27 November 2020

Making Bread

By Ernestas Gertas


The science of making bread at home With people confined to their homes, there is more interest in home-baked bread than ever before. And that means a lot of people are using yeast for the first time. Yeasts are single-celled organisms in the fungus family. There are more than 1,500 species of them on Earth. While each individual yeast is only one cell, they are surprisingly complex and contain a nucleus, DNA and many other cellular parts found in more complicated organisms. According to food science as well as microbiology, yeasts break down complex molecules into simpler molecules to produce the energy they live on. They can be found on plants, floating around in the air and in soils across the globe. There are 250 or so of these yeast species that can convert sugar into carbon dioxide and alcohol – the valuable skills that humans have used for millennia to make bread. A bit of history. Bread has been a popular food for thousands of years. The first loaf of bread was probably an accident that occurred when some yeast living on grains began to ferment while some dough for flatbreads – such as matzo or crackers – was being made. The first purposely made leavened bread was likely made by Egyptians about 3,000 years ago. Leavened bread is now a staple in almost every culture on Earth. Bread is inexpensive, nutritious, delicious, portable and easy to share. Anywhere wheat, rye or barley could be grown in sufficient quantities is where bread became the essential food in most people’s diet.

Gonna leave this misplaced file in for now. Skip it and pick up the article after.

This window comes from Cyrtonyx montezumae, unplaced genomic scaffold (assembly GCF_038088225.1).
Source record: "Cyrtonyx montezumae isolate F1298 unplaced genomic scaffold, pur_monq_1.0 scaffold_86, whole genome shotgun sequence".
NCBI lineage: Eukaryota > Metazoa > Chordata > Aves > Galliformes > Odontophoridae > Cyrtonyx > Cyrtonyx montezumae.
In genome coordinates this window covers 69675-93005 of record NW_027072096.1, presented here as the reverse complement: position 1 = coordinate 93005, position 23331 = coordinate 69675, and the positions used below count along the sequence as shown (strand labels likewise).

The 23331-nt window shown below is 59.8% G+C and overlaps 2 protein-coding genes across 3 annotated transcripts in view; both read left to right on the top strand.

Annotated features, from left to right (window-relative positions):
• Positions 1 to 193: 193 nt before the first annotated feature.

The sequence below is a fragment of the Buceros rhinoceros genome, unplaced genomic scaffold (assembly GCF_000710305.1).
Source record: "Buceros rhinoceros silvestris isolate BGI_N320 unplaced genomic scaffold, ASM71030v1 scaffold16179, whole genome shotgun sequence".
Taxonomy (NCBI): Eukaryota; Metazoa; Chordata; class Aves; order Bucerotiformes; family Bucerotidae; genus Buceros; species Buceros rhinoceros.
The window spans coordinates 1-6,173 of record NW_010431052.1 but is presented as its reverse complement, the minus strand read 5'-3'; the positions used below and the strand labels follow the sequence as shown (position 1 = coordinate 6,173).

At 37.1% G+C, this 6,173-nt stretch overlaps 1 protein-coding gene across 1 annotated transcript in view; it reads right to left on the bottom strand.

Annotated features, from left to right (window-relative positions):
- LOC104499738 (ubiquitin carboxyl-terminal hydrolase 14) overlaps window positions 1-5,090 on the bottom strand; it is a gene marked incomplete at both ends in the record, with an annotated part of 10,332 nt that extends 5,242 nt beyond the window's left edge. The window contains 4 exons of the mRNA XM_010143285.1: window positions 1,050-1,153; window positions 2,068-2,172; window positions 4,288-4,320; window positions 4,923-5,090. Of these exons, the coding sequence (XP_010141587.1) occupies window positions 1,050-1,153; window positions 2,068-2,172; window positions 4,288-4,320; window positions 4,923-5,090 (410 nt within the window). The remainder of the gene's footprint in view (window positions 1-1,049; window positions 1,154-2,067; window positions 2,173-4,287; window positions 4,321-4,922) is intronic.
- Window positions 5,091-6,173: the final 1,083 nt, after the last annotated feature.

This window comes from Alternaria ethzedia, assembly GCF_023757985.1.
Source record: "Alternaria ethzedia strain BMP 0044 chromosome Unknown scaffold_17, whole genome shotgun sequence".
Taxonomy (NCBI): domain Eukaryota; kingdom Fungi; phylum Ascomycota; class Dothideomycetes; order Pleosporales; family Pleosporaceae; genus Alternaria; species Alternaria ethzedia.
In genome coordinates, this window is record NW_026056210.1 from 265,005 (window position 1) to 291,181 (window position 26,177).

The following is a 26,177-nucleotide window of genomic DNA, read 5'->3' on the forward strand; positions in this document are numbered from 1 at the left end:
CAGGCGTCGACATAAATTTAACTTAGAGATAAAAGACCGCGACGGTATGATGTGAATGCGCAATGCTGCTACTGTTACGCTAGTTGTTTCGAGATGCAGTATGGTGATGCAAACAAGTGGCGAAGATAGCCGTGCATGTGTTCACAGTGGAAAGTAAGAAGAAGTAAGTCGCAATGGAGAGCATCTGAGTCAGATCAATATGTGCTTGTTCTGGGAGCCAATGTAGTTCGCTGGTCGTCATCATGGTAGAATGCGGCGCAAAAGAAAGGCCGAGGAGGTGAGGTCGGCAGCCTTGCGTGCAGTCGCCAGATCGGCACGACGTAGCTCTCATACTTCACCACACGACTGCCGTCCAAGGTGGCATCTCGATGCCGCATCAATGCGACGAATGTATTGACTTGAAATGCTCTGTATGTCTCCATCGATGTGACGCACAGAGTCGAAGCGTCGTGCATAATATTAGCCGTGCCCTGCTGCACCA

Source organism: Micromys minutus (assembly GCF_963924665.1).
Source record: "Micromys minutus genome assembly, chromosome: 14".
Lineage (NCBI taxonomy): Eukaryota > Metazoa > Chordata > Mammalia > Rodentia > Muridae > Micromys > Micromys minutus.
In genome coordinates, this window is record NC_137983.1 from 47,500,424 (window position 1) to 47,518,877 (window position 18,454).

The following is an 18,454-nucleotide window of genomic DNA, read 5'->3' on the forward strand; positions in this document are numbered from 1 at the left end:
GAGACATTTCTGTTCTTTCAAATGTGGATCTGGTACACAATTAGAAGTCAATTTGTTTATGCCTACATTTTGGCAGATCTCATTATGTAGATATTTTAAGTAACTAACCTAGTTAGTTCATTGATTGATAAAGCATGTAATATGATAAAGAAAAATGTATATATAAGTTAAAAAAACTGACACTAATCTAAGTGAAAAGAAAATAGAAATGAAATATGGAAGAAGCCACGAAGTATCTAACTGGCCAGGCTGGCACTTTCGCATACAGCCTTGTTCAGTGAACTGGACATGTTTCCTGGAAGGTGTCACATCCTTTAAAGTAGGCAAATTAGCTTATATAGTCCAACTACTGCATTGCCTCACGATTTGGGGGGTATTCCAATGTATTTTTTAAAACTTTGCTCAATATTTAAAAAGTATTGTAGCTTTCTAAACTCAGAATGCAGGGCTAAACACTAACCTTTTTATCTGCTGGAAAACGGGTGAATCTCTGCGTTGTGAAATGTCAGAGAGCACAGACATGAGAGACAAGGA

THE METHOD: In a large bowl we mix together the yeast, sugar, salt and water. We let this mixture stand until the yeast is dissolved. Gradually we add the flour, one cup at a time to the liquid and mix thoroughly until the dough pulls away from the sides of the bowl. We then turn the dough out onto a floured surface to knead. After kneading, we let It rise, and then return the dough to the bowl and turn it over once to grease the top. We then cover up with a damp towel and keep warm until the dough doubles in bulk, about 1 to 2 hours. Let the science do its work!

THE SCIENCE: When we mix yeast with a bit of water and flour, the yeast begins to eat the long chains of carbohydrates found in the flour called starches. This does two important things for baking: It changes the chemical structure of the carbohydrates, and it makes bread rise. When yeast breaks down starch, it produces carbon dioxide gas and ethyl alcohol. This CO2 is trapped in the dough by stringy protein strands called gluten and causes the dough to rise. After baking, those little air pockets are locked into place and result in airy, fluffy bread. But soft bread is not the only result. When yeast break down the starches in flour, it turns them into flavorful sugars. The longer we let the dough rise, the stronger these good flavors will be, and some of the most popular bread recipes use this to their advantage. It’s nice to know that homemade bread can taste just as good as the bread we may get in the supermarket because the flavor depends mostly on the yeast we use. One time we had a bread baking event at our school, and there was one student that didn’t want to participate as he was shy. We sat down with him and gave him some dough and he made a sheep-shaped loaf out of it. He was very proud of what he did, and everyone else really appreciated his work alongside their own creations. In breadmaking, you don’t get to make it by yourself and eat it by yourself, everyone appreciates each other’s creation and then we all share. This empowers people to believe in themselves and in what they can achieve with both hands. You just need to use your dexterity and a couple of simple ingredients.